I flew out to Oxford a week before the surgery.
A month before the Brazilian Youth gave us the leaked songs, two months after I arrived in Oxford and did everything I could to make my life there, I came home from class and got a Skype call from my mom. I knew what it was about before I picked up.
I don’t think she was crying when she told me. I only remember hearing we lost daddy today.
When excitement came back, even for that moment, it didn’t just feel like I was myself again—it felt like I had my dad back.
His one remaining lung had gotten infected, and he wasn’t strong enough to fight it off. It wasn’t a surprise. But isn’t it always a surprise? Don’t you always think that you’ll be the exception?
That’s what your body does, when it happens. It convinces you that you could still be the exception, that maybe they got it wrong, and it warps your brain until the only thing you can do is survive each day, even if that means waking up and going back to sleep and pretending the day never happened in the first place. Every day, I had to remind myself that it was real.
Things stopped being exciting, because why would something be exciting if my dad wasn’t there to be excited at? Why would anything make me happy if I was never going to be actually happy ever again? It didn’t matter that I’d stopped eating. I could see that there was fun and excitement in the world, but I didn’t see myself as part of that world anymore. Fun and excitement weren’t for me, barely tethered to my body, counting my fingers in class to see if I was awake or dreaming.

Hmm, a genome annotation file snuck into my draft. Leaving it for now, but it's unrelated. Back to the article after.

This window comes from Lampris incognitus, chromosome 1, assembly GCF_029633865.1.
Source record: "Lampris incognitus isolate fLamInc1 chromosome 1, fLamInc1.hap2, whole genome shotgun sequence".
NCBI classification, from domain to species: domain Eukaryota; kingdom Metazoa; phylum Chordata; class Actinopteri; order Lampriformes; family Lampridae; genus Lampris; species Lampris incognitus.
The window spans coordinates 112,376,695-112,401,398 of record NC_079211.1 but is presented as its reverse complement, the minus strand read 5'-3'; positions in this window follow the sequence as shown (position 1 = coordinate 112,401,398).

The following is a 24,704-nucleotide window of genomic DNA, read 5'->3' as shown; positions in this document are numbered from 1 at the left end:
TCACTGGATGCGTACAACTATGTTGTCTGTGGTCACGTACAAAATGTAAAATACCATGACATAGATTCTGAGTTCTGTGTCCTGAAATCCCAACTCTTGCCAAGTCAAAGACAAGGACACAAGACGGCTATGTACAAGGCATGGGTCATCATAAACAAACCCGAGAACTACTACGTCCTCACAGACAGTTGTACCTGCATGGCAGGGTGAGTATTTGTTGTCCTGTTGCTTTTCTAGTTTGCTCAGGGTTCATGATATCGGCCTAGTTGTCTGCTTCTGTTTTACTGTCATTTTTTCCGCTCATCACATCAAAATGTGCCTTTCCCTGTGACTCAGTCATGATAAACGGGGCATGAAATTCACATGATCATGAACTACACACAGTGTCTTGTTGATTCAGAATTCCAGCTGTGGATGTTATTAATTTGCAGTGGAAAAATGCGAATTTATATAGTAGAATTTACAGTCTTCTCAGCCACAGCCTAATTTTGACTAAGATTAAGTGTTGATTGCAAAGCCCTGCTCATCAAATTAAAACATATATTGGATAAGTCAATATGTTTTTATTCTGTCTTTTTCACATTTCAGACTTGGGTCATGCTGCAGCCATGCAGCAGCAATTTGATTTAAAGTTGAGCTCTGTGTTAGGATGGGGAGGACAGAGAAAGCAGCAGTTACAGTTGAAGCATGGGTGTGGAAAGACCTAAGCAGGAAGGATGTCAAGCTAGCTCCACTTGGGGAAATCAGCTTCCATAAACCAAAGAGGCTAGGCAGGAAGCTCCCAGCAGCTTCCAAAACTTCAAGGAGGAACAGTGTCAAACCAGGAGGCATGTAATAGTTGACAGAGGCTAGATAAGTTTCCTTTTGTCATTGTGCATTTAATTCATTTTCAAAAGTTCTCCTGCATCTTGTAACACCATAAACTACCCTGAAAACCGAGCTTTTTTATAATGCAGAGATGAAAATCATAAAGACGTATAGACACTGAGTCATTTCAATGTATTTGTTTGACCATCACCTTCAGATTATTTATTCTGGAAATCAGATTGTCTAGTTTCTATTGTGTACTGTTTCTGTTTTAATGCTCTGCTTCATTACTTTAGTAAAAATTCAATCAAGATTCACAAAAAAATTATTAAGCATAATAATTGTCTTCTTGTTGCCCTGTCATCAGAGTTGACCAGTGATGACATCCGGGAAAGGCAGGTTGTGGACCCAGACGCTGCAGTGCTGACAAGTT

When Four leaked, I was mostly operating on autopilot. I had figured out a routine: If I wasn’t in class or drinking, I was asleep. I posted selfies and kissed my friends in clubs and laughed, but I didn’t feel any of it. It just happened to me. I downloaded the leak because I was a One Direction fan and that’s what I was supposed to do. I pressed play because I knew that’s what came next. I even started texting my friend because that’s what we’d always done.
I didn’t even realize that I was excited, at first. I figured it out halfway through “Girl Almighty,” which became my favorite song on the album.The lyrics make absolutely no sense. It may be, if I were ever to examine it further, a bad song. But I love it with my whole heart. That first time I heard it, the music was so catchy, and the words were so ridiculous that I threw my head back and laughed. I opened the curtains that had been closed for a month. I ordered Chinese food. I brushed my hair.
Almost half a year after Four came out, I met the friend I’d been texting as we both listened to the leaked recording in Birmingham. We walked into the first tattoo shop we could find, and I lay down on a table and felt each burning letter burrow its way home on my ribs: Girl Almighty.
One Direction has been on hiatus for almost four years now, and my tattoo could be called meaningless or embarrassing. How cringey, to love something that fleeting that hard. But when I got my first tattoo, quotation marks on my collarbones, a week after my eighteenth birthday, my dad called it spiritual, almost.
When I got my second, a Doctor Who quote, he said he wanted one as well. My dad was always right there, loving that I loved something. I can see the face he would make when I was in deep, just before he would ask me to tell him everything about whatever I was so excited about this time.
This One Direction tattoo may have been a young or impulsive decision, but it’s worth it. Because it’s like getting to keep that feeling forever.